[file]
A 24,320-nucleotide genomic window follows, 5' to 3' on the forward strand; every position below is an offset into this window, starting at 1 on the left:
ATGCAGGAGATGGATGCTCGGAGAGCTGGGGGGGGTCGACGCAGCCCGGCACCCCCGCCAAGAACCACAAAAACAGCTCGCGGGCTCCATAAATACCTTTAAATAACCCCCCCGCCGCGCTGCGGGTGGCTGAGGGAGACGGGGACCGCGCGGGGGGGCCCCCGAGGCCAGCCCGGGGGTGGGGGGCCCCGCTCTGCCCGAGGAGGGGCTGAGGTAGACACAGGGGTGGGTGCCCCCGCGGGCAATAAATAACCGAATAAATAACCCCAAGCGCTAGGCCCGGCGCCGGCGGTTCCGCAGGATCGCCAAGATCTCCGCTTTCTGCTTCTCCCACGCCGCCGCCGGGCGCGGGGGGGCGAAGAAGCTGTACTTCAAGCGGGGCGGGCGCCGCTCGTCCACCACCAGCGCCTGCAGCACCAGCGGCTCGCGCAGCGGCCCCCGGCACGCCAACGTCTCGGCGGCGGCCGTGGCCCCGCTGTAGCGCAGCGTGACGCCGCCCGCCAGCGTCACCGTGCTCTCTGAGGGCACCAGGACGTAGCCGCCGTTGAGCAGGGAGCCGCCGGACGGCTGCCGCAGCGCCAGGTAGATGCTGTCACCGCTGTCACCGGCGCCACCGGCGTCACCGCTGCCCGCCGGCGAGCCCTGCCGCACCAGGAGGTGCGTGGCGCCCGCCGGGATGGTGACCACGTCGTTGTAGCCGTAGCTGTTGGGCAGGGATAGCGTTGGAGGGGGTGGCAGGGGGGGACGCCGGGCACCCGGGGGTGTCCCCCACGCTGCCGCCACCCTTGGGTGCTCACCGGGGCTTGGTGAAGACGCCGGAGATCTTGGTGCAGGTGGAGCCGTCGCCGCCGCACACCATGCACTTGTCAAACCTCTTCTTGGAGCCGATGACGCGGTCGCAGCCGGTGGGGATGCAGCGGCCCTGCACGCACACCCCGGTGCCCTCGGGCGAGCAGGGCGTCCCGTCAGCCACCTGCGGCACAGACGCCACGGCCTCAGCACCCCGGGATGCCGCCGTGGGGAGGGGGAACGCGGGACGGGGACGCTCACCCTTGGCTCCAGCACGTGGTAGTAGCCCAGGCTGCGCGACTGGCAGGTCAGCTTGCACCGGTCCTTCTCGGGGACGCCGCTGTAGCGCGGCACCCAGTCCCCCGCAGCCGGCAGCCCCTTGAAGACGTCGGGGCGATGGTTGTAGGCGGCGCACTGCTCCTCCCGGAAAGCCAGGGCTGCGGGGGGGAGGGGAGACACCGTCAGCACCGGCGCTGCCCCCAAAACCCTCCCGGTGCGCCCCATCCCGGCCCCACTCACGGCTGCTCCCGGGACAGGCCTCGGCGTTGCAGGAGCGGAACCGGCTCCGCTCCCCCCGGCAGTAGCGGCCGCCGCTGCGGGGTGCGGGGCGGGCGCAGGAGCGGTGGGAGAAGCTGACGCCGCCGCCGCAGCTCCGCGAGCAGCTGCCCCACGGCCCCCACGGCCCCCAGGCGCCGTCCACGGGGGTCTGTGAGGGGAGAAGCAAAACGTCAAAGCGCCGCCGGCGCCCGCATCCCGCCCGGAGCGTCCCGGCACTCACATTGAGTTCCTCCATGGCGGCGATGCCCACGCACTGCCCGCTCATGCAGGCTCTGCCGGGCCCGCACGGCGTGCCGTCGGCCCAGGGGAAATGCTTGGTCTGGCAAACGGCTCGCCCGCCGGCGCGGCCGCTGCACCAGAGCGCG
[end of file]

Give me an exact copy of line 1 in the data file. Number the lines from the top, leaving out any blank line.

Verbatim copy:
A 24,320-nucleotide genomic window follows, 5' to 3' on the forward strand; every position below is an offset into this window, starting at 1 on the left: